Previously, I wrote a post about making a DSL in Ruby that could render magic circles/runes. It worked pretty well. I could turn things like this:

```
rune do
scale 0.9 do
circle
polygon 7
star 14, 3
star 7, 2
children 7, scale: 1/8r, offset: 1 do |i|
circle
invert do
text (0x2641 + i).chr Encoding::UTF_8
end
end
end
scale 0.15 do
translate x: -2 do circle; moon 0.45 end
circle
translate x: 2 do circle; moon 0.55 end
end
end
```

Into this:

But… I decided to completely rewrite it. Now it’s an entirely separate language:

### Output

### Source

### Log (most recent messages first):

My main reasons for doing this?

It’s written in JavaScript, so I can run it in the browser!

Why yes. The example above is

*live*. Try it out. See what you can make.Pretty cool, no?

It lets me play with a full compiler stack: lexer, parser, evaluator/code generator

## Language specification

So, for this first post, what does the final language specification look like?

Tokens

- Numeric literals integers:
`1`

, decimal:`2.3`

, rational/fractions:`4/5`

, negatives (any of the previous):`-7`

, hexadecimal:`0xDEADBEEF`

, angles:`30deg`

/`1rad`

- String literals:
`"hello world"`

, includes escape sequences - Booleans:
`true`

/`false`

- Identifiers: start with a letter, include letters, numbers, dashes, or underscores
- Operators:
`+`

`-`

`*`

`/`

, also`..`

for making ranges

- Numeric literals integers:
Types of groups

Parameter groups, bound by

`()`

, including both positional (`args`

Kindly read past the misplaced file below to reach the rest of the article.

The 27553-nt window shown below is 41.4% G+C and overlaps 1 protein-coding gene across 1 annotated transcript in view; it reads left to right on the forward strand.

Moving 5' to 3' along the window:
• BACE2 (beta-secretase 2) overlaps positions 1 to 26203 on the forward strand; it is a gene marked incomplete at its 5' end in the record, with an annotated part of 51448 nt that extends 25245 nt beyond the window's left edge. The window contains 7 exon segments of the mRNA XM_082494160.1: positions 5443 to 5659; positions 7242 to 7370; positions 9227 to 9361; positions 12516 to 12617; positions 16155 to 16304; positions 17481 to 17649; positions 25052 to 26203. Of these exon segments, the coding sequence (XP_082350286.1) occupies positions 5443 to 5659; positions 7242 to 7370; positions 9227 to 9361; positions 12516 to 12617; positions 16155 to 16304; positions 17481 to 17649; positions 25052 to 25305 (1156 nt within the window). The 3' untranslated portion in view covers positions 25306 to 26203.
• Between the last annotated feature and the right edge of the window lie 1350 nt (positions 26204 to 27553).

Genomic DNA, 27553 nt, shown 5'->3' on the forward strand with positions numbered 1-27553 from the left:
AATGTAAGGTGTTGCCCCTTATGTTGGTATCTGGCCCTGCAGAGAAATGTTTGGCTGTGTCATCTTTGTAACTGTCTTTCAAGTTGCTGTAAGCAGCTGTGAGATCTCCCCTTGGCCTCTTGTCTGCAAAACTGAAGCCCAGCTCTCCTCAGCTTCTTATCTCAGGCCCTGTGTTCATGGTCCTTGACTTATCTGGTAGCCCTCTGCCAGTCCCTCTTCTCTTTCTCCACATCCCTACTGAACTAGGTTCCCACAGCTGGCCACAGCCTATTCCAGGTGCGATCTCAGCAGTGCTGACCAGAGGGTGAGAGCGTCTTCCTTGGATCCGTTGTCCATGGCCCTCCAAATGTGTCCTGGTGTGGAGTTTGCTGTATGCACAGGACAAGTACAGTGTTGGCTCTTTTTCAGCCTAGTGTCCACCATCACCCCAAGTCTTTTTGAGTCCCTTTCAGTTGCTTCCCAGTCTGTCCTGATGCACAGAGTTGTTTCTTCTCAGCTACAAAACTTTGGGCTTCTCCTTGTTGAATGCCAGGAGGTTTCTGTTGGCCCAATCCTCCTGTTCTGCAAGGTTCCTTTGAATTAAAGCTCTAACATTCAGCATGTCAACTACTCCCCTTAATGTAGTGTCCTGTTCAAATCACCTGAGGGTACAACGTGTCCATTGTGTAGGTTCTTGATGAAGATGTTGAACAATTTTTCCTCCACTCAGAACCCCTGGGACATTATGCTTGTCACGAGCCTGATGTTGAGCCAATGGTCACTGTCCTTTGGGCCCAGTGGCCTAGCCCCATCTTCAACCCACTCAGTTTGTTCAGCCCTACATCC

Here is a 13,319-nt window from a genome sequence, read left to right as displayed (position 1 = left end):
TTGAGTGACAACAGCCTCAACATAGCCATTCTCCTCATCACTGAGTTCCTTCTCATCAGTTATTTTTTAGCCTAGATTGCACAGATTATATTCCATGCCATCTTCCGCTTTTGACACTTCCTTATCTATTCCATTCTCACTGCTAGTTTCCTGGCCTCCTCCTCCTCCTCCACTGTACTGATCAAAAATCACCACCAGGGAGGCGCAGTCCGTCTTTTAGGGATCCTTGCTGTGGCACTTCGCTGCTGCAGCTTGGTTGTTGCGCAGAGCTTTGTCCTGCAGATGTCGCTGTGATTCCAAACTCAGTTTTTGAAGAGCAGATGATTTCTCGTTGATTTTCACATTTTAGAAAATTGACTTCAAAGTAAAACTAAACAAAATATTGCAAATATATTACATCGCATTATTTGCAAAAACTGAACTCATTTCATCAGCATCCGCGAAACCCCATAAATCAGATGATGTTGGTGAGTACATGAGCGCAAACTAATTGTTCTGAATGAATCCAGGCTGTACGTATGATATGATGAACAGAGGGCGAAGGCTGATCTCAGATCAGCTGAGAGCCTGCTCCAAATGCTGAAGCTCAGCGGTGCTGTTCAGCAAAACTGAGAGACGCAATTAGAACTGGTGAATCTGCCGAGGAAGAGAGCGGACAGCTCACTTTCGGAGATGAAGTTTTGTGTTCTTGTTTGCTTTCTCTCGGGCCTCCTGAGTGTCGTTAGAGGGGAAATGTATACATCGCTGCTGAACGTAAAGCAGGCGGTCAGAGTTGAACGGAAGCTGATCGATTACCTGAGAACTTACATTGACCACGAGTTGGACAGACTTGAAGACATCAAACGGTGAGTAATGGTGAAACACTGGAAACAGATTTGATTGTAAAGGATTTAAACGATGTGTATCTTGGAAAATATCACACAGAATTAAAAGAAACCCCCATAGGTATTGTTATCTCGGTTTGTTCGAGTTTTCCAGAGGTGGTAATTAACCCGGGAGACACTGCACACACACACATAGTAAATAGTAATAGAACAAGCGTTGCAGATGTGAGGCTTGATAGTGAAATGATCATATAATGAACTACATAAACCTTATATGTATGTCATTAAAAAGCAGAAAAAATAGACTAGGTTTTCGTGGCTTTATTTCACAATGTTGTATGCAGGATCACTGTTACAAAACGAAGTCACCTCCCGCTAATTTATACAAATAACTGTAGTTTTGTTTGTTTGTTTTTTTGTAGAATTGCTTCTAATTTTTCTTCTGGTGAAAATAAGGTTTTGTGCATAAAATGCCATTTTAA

) and named (`kwargs`

) parameters- When defining,
`kwargs`

represent the default values - When calling,
`kwargs`

represent the value passed to that parameter - In
`params`

, you can use`expressions`

which are a large subset of mathematical expressions with proper operator precedence

- When defining,
Function groups, bound by

`{}`

contain zero or more nodes that will be evaluated as a single group and that can be passed to`modifiers`

(see below)Lists, bound by

`[]`

represent zero or more nodes, can be evaluated similarly to Python`generators`

, and can be passed to`stackers`

(see below)Lists can have three different forms:

`[ NODE* ]`

a static list of items`[ NODE* for VARIABLE in ITERABLE ]`

acts like a python generator, assigning each value in`ITERABLE`

in turn to`VARIABLE`

than evaluating each`NODE`

`[ NODE* times NUMBER ]`

a shortcut/alternative for writing`[ ... for i in 0..NUMBER ]`

, although it does not bind`i`

(or anything) to the counter

Both the 2nd and 3rd case above can use the full

`expression`

language for the`ITERABLE`

/`NUMBER`

Each node (see below) can have params, a list, and a group, each optional and in that order. If no group is specified for a node that expects one, the next node will be used instead.

This means that

`scale(0.9) circle`

is equivalent to`scale(0.9) { circle }`

Types of builtins

Terminals: represents a single shape, can take

`params`

but not a`list`

or`group`

`line(min: 0, max: 1)`

- a line from the center (0) upwards (1)`circle`

- a unit circle`polygon(n: 5)`

- an n-sided polygon`star(n: 5, m: 2)`

- a star with n points, skipping to the mth point each time, the ’normal’ five pointed star has`m=2`

, a polygon is a star with`m=1`

`character(c, scale: 1)`

- a single character from it’s Unicode codepoint, so for example`character(0x03B1)`

= α, scale modifies font size`text(s, scale: 1)`

- a string, scale modified font size`textCircle(s, scale: 1, outward: true)`